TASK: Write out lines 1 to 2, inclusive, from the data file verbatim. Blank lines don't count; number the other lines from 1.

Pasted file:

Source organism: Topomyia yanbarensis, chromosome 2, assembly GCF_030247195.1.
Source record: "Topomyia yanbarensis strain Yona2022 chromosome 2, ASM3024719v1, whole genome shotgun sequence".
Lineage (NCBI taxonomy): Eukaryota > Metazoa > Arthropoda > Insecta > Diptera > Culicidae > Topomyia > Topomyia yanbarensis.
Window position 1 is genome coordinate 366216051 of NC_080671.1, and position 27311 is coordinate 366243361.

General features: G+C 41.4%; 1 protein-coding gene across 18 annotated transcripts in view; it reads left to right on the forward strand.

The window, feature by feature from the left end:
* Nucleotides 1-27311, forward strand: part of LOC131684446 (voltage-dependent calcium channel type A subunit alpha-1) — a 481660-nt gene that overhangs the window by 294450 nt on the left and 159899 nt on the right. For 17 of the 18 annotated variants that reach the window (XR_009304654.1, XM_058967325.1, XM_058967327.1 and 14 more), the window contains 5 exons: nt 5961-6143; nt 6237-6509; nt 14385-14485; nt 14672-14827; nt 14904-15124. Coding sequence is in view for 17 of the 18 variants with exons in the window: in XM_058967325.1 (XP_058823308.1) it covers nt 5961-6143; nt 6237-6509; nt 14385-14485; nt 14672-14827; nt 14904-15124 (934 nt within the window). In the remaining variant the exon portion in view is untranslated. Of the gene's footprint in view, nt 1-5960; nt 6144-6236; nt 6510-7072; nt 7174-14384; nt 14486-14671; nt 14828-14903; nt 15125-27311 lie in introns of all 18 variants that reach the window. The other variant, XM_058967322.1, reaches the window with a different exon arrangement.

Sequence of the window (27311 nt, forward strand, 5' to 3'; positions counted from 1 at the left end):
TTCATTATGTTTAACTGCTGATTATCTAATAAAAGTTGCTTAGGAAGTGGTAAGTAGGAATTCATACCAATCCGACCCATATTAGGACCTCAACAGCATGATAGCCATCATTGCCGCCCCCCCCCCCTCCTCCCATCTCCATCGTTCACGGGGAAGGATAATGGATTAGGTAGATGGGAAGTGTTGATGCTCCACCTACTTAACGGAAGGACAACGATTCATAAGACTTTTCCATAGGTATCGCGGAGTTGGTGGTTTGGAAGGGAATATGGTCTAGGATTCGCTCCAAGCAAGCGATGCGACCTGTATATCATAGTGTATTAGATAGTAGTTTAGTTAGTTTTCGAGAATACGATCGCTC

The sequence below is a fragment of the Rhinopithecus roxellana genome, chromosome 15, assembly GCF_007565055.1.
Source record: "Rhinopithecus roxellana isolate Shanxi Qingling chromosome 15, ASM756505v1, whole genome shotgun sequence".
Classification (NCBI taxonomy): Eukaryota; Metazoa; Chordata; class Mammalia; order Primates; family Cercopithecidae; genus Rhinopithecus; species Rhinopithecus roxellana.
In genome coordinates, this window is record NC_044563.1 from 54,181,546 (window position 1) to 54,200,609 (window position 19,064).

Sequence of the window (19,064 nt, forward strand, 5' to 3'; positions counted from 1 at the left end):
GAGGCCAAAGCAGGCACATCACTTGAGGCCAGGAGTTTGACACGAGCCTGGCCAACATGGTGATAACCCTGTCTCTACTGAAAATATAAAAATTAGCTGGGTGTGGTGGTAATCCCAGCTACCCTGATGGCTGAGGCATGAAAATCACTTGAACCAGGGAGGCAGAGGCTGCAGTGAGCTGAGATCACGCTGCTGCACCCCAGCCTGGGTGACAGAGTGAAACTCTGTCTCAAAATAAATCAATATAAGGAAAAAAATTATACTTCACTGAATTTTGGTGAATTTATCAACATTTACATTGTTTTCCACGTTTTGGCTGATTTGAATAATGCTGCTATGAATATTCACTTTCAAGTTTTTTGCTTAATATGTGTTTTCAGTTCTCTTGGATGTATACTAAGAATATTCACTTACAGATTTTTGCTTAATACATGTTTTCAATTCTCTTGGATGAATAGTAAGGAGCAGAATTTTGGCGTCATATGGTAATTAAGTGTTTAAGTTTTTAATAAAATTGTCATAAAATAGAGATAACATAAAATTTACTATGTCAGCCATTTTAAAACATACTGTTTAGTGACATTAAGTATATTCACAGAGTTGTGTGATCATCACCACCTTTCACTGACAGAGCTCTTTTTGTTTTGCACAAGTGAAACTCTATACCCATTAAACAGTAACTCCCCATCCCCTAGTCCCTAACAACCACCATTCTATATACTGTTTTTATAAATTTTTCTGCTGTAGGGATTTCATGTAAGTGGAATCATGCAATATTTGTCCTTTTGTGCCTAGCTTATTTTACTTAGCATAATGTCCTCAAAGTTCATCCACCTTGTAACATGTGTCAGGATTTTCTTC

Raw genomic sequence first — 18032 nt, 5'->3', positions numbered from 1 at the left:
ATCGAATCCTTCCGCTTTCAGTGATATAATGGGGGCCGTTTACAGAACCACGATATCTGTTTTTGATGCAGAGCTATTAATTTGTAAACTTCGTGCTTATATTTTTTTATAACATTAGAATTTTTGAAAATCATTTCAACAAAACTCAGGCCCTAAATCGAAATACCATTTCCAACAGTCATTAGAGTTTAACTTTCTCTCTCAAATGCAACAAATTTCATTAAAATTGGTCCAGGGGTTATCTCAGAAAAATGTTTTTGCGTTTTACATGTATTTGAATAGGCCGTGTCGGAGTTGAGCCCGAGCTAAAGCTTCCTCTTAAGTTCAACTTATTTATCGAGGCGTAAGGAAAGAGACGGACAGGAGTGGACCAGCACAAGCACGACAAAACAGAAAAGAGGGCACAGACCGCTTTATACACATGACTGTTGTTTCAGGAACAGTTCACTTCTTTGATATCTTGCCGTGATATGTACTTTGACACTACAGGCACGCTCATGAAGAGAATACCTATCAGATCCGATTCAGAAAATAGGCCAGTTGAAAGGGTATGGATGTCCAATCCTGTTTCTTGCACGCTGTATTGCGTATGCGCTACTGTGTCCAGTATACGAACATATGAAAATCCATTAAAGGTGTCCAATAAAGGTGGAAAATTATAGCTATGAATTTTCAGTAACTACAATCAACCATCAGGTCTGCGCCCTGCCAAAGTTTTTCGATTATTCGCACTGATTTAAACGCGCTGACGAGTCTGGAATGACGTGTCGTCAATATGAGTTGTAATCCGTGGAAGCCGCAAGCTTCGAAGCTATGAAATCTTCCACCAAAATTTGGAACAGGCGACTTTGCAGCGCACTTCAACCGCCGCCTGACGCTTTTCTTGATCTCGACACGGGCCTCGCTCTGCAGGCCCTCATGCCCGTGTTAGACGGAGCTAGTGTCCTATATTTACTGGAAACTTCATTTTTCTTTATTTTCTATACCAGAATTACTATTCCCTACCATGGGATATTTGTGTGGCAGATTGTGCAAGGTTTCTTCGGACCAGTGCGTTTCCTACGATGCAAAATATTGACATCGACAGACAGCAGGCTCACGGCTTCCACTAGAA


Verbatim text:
Source organism: Topomyia yanbarensis, chromosome 2, assembly GCF_030247195.1.
Source record: "Topomyia yanbarensis strain Yona2022 chromosome 2, ASM3024719v1, whole genome shotgun sequence".